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Apple is exploring whether to offer rebates to customers who previously purchased full-price iPhone batteries

The company raised the possibility in a letter to Congress amid a controversy over throttling.

Apple designer Jony Ive and CEO Tim Cook hold the new iPhone X at the launch event.
Apple CEO Tim Cook
Justin Sullivan / Getty

Apple is exploring whether to offer rebates to customers who previously purchased fresh iPhone batteries in the wake of a controversy about its practice of slowing down older devices.

In December, Apple faced immense criticism after engineers discovered that it throttled the performance of its operating system, iOS, on certain older iPhones in order to keep their batteries alive. In response, Apple said it would provide discounts on battery replacements.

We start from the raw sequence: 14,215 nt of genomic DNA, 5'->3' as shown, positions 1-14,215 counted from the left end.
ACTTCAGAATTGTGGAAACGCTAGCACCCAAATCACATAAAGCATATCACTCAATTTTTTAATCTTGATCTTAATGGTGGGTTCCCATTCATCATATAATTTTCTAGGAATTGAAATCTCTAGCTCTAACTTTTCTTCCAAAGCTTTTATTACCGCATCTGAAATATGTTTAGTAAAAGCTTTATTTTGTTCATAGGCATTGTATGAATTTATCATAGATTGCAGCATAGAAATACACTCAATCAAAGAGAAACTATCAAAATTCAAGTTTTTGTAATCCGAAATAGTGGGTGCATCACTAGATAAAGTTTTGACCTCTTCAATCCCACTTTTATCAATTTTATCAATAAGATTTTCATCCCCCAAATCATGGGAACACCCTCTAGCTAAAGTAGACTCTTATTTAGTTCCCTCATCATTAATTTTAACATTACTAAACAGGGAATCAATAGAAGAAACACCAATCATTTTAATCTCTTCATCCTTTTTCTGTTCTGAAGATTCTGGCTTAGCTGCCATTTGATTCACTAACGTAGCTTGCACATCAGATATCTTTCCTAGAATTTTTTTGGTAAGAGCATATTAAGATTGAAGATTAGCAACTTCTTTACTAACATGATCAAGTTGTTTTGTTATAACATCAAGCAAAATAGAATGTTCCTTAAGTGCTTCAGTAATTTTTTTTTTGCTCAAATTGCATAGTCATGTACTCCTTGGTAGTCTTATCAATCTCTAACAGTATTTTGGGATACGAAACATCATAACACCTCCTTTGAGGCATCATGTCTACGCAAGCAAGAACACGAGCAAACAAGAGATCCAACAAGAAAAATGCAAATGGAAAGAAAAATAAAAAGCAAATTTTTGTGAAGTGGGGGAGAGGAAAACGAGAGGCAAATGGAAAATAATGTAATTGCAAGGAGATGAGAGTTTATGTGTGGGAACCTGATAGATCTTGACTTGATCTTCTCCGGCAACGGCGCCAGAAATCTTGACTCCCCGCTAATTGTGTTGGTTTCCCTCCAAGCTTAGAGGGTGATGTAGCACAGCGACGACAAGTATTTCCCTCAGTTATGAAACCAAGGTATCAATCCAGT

But a top Republican lawmaker investigating the issue — Sen. John Thune, who leads the tech-focused Commerce Committee — wanted to know what would happen to consumers who already purchased new batteries at their previous, higher prices.

Thune asked Apple in a letter this January: “Has Apple explored whether consumers who paid the full, non-discounted price for a replacement batter in an effort to restore performance should be allowed to seek a rebate for some of the purchase price?”

In response, Cynthia Hogan, the iPhone giant’s vice president for public policy in the Americas, told Thune in a reply released Tuesday: “Yes, we are exploring this and will update you accordingly.”


This article originally appeared on Recode.net.